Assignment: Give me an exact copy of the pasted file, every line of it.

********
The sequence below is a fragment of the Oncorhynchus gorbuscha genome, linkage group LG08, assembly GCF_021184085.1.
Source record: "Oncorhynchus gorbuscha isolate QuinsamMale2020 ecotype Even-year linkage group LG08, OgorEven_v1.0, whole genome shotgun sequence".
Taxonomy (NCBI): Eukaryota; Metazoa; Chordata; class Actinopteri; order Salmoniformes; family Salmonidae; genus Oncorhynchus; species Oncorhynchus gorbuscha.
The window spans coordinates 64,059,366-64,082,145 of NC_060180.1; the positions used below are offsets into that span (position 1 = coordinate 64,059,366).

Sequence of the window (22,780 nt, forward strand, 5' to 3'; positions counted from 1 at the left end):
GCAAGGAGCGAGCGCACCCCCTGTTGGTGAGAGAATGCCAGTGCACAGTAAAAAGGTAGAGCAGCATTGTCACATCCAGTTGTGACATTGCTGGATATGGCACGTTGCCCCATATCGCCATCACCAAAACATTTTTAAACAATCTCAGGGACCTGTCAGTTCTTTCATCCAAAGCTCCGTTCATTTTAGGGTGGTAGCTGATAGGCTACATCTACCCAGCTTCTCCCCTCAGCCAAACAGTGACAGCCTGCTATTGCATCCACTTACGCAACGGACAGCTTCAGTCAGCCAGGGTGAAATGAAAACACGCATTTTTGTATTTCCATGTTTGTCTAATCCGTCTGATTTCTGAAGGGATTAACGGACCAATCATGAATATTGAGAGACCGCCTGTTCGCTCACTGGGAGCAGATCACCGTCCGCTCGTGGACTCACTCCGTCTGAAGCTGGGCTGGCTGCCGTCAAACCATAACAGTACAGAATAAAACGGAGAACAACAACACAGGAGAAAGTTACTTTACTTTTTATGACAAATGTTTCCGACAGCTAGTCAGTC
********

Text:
The sequence below is a fragment of the Oncorhynchus gorbuscha genome, linkage group LG08, assembly GCF_021184085.1.
Source record: "Oncorhynchus gorbuscha isolate QuinsamMale2020 ecotype Even-year linkage group LG08, OgorEven_v1.0, whole genome shotgun sequence".
Taxonomy (NCBI): Eukaryota; Metazoa; Chordata; class Actinopteri; order Salmoniformes; family Salmonidae; genus Oncorhynchus; species Oncorhynchus gorbuscha.
The window spans coordinates 64,059,366-64,082,145 of NC_060180.1; the positions used below are offsets into that span (position 1 = coordinate 64,059,366).

Sequence of the window (22,780 nt, forward strand, 5' to 3'; positions counted from 1 at the left end):
GCAAGGAGCGAGCGCACCCCCTGTTGGTGAGAGAATGCCAGTGCACAGTAAAAAGGTAGAGCAGCATTGTCACATCCAGTTGTGACATTGCTGGATATGGCACGTTGCCCCATATCGCCATCACCAAAACATTTTTAAACAATCTCAGGGACCTGTCAGTTCTTTCATCCAAAGCTCCGTTCATTTTAGGGTGGTAGCTGATAGGCTACATCTACCCAGCTTCTCCCCTCAGCCAAACAGTGACAGCCTGCTATTGCATCCACTTACGCAACGGACAGCTTCAGTCAGCCAGGGTGAAATGAAAACACGCATTTTTGTATTTCCATGTTTGTCTAATCCGTCTGATTTCTGAAGGGATTAACGGACCAATCATGAATATTGAGAGACCGCCTGTTCGCTCACTGGGAGCAGATCACCGTCCGCTCGTGGACTCACTCCGTCTGAAGCTGGGCTGGCTGCCGTCAAACCATAACAGTACAGAATAAAACGGAGAACAACAACACAGGAGAAAGTTACTTTACTTTTTATGACAAATGTTTCCGACAGCTAGTCAGTC